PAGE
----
1.     Where to write your resume?
·       A Word software is best as long as you feel comfortable making your own document.
-   Microsoft Office is the standard, but there are similar versions online, such as Microsoft OneDrive and Google Docs.
-  Most have resume templates. These are easy to use, but it’s good to make some changes, so it doesn't look too “cookie cutter.” 
·       Alternatively, there are resume builders online (usually for a fee), such as:
·       Don’t forget, the end result MUST be a PDF file – do not forget to save a final copy as a PDF!!!

2.     What to include?
·       Header
-  Your name and title 
▫   i.e. John Smith, PA-C
▫   Write this in a larger font, so it’s the most noticeable thing on the resume.
-  Address 
▫   Optional
▫   Good to include when applying locally
-  Phone number
▫   Personal number, not your work number
-  Email address 
▫   Make sure it’s professional, i.e. name “@gmail.com”
-  LinkedIn or website 
▫   Optional 
▫   Include if will add additional relevant information
·       Summary 
-  Optional, but good to include if you have more than a couple years of experience, to give employers a “snap shot” of you.
-  Include the basics, (your title/specialty and years of experience), and gear it towards the position you're applying for.
·       Experience – List jobs in reverse-chronological order (start with most recent and go backwards). List:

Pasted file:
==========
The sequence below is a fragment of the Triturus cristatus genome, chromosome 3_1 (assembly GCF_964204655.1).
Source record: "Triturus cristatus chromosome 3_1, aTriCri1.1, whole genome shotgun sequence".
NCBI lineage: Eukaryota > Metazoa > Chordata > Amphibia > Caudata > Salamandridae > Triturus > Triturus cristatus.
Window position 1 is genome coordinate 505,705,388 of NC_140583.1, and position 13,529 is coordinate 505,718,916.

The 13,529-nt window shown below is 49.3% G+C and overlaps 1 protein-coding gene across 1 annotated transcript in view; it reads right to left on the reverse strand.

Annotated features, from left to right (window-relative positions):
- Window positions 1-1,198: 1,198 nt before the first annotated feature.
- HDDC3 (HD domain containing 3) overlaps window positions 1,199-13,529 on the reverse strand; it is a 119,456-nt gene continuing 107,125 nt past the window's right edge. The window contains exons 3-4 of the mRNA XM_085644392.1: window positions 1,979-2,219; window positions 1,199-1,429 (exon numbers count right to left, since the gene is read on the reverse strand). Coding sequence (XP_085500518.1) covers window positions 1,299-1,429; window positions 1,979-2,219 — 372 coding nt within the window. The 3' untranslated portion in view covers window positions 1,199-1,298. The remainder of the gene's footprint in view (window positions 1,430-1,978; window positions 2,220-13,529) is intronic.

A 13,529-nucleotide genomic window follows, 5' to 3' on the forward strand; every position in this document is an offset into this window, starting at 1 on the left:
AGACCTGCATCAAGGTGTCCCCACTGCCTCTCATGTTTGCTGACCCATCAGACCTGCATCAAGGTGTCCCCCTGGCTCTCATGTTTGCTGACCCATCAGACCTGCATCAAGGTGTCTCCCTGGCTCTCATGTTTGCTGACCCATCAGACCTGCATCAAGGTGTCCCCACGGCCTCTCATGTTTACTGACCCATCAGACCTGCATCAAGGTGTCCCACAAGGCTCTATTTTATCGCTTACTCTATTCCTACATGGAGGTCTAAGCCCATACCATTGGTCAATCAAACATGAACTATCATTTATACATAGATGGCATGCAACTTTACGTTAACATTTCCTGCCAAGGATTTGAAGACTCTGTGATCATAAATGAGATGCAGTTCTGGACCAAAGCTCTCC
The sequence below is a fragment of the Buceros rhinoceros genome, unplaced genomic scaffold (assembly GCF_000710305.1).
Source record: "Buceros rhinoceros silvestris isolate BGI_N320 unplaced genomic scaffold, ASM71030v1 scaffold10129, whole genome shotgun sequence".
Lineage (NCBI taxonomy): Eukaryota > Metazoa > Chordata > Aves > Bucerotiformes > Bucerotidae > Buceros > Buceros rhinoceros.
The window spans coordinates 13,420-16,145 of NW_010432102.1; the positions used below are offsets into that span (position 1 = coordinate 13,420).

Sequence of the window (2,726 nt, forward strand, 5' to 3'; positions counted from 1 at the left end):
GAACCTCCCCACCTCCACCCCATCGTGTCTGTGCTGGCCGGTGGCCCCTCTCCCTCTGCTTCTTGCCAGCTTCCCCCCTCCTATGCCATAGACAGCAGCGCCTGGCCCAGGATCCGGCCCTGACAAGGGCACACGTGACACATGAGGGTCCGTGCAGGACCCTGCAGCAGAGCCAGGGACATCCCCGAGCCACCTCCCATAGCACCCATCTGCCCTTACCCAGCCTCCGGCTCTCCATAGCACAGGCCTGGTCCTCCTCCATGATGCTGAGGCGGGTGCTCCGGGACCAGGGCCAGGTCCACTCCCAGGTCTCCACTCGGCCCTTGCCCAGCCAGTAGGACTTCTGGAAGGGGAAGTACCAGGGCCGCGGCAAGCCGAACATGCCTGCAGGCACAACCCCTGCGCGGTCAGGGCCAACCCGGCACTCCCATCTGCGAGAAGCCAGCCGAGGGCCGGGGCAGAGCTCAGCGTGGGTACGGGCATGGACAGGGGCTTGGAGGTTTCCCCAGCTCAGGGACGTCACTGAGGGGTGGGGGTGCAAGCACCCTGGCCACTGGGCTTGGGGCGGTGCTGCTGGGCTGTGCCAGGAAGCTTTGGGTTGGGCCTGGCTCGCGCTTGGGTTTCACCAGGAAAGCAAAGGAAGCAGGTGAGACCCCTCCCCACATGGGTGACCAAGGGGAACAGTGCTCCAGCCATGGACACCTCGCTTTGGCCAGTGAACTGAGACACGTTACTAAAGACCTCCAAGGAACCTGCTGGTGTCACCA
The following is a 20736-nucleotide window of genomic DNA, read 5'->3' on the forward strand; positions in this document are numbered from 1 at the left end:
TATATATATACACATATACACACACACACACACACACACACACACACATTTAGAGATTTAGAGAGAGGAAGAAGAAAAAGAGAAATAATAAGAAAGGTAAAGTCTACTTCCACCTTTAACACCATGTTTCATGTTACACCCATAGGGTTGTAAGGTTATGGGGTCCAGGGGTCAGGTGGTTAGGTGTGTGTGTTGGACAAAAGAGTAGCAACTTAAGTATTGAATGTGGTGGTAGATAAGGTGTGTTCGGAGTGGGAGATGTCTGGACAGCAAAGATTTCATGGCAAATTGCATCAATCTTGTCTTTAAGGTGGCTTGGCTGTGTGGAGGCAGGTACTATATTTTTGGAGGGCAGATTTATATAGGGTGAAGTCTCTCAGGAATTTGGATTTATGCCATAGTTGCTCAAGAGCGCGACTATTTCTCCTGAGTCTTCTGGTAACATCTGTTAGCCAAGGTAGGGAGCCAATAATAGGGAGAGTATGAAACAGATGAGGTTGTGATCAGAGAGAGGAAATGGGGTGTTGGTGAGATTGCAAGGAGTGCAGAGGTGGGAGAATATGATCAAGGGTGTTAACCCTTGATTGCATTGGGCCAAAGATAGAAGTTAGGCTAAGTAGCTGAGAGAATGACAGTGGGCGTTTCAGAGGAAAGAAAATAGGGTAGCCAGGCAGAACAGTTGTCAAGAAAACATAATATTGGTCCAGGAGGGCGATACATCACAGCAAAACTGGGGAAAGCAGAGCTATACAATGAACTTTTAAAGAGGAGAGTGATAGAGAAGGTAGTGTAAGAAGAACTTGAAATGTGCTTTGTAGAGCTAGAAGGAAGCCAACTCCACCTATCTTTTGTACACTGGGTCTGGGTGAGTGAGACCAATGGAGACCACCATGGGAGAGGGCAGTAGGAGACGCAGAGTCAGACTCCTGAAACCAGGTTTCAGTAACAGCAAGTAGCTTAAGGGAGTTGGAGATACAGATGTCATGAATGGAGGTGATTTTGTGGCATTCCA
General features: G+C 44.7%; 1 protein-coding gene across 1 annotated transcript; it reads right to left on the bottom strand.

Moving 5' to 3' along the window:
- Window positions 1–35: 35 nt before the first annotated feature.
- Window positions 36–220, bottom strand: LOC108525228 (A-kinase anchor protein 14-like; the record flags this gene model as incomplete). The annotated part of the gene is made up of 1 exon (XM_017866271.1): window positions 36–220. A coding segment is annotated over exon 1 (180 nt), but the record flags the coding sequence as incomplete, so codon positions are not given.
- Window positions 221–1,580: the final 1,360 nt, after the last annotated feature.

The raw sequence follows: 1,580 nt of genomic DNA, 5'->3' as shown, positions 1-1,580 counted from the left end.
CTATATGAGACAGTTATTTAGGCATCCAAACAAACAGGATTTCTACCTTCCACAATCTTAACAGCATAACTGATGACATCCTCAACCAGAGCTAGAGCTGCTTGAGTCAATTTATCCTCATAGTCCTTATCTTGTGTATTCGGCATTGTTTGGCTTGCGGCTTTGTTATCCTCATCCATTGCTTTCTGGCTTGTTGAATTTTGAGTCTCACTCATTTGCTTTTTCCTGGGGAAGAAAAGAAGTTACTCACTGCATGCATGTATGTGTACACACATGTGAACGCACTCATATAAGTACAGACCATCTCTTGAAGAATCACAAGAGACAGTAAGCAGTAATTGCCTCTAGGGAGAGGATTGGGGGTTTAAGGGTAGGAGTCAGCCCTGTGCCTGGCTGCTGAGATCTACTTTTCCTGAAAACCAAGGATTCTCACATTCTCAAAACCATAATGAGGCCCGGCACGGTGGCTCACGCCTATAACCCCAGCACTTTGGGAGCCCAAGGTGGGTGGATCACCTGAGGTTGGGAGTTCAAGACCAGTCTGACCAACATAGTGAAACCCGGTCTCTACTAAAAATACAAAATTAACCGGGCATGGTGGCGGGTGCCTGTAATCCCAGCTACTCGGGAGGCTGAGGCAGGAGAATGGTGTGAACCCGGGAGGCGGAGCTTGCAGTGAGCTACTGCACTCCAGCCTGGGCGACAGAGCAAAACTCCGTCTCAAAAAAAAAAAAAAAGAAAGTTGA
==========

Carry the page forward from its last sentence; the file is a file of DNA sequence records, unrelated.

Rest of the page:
-  Job title
-  Employer (clinic/hospital name) and location (city, state)
-  Start and end dates
-  Job description 
▫   Include 1-6 bullet points (more for more recent positions).
▫   Begin each bullet point with an active verb. 
▫   Note specialization, specific testing and procedures done, achievements, patient volume, and a bit about the clinic (i.e. private rural family practice).
·       Education
-  If less than five years since graduation, list this before Experience.
-  List degrees in reverse-chronological order.
-  Include the degree and field of study (I.e. “Masters of Science, Physician Assistant studies”), graduation year, university name and location.
·       Licenses and Certifications  
-  Board certification (i.e. NCCPA) and state licenses first, followed by all others (i.e. ACLS, BLS).
-  List expiration year for each license/certificate.
-  If several state licenses, they can be listed in a separate section instead.
-  Gear resume organization to the position. For instance, if you’re applying out of state, and you already obtained a license in that state, list licenses after summary so the potential employer sees that first.
·        Memberships
-  This is not necessary, but if you have memberships to relevant organizations, list them here. For instance, if applying to an emergency department, list Society of Emergency Medicine Physician Assistant membership. 
-  If you only have one membership, this can be added to the licenses/certifications section, (then title it “Licenses and memberships”). 
·       Optional additional sections – only include those that are related to the job
Relevant Skills
▫   Languages
▫   EMR training
▫   Specialized procedural skills (if not already mentioned)

3.      What to not include?
·       No need for high school information, GPA, hobbies, or obvious skills (i.e. “perform history and physical).  
·       No spelling errors!!! Spell check, proof read, and have a trusted individual proof read. 
·       So much information that it’s too long. 
-  Keep it relevant to the job you’re applying for.
-  Two pages it ideal, but if in the field a long time, more pages may be needed.